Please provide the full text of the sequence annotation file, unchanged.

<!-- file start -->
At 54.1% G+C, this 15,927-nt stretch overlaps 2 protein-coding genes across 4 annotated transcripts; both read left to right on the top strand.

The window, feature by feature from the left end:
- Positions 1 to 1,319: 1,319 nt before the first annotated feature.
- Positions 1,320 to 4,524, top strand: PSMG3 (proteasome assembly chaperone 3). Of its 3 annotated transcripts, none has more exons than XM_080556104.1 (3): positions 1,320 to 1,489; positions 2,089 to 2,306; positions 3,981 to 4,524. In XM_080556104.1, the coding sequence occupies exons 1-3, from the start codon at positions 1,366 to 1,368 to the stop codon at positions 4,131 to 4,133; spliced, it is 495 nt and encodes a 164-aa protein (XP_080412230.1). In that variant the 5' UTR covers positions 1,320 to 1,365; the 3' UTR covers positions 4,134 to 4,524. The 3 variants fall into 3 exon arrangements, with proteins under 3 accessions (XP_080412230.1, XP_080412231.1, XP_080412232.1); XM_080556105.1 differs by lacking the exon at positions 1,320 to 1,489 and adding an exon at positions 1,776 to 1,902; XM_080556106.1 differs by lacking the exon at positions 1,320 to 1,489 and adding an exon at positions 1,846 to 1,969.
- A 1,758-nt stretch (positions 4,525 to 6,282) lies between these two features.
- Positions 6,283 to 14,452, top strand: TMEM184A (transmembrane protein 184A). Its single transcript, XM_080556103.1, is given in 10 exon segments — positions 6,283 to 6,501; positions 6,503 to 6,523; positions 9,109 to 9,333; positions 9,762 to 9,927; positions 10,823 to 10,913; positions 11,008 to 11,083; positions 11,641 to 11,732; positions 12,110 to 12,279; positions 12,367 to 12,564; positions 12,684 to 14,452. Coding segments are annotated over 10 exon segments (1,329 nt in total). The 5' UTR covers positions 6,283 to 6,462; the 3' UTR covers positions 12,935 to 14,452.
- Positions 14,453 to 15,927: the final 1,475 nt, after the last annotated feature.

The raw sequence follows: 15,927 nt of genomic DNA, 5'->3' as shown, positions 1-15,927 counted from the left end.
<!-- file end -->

At 54.1% G+C, this 15,927-nt stretch overlaps 2 protein-coding genes across 4 annotated transcripts; both read left to right on the top strand.

The window, feature by feature from the left end:
- Positions 1 to 1,319: 1,319 nt before the first annotated feature.
- Positions 1,320 to 4,524, top strand: PSMG3 (proteasome assembly chaperone 3). Of its 3 annotated transcripts, none has more exons than XM_080556104.1 (3): positions 1,320 to 1,489; positions 2,089 to 2,306; positions 3,981 to 4,524. In XM_080556104.1, the coding sequence occupies exons 1-3, from the start codon at positions 1,366 to 1,368 to the stop codon at positions 4,131 to 4,133; spliced, it is 495 nt and encodes a 164-aa protein (XP_080412230.1). In that variant the 5' UTR covers positions 1,320 to 1,365; the 3' UTR covers positions 4,134 to 4,524. The 3 variants fall into 3 exon arrangements, with proteins under 3 accessions (XP_080412230.1, XP_080412231.1, XP_080412232.1); XM_080556105.1 differs by lacking the exon at positions 1,320 to 1,489 and adding an exon at positions 1,776 to 1,902; XM_080556106.1 differs by lacking the exon at positions 1,320 to 1,489 and adding an exon at positions 1,846 to 1,969.
- A 1,758-nt stretch (positions 4,525 to 6,282) lies between these two features.
- Positions 6,283 to 14,452, top strand: TMEM184A (transmembrane protein 184A). Its single transcript, XM_080556103.1, is given in 10 exon segments — positions 6,283 to 6,501; positions 6,503 to 6,523; positions 9,109 to 9,333; positions 9,762 to 9,927; positions 10,823 to 10,913; positions 11,008 to 11,083; positions 11,641 to 11,732; positions 12,110 to 12,279; positions 12,367 to 12,564; positions 12,684 to 14,452. Coding segments are annotated over 10 exon segments (1,329 nt in total). The 5' UTR covers positions 6,283 to 6,462; the 3' UTR covers positions 12,935 to 14,452.
- Positions 14,453 to 15,927: the final 1,475 nt, after the last annotated feature.

The raw sequence follows: 15,927 nt of genomic DNA, 5'->3' as shown, positions 1-15,927 counted from the left end.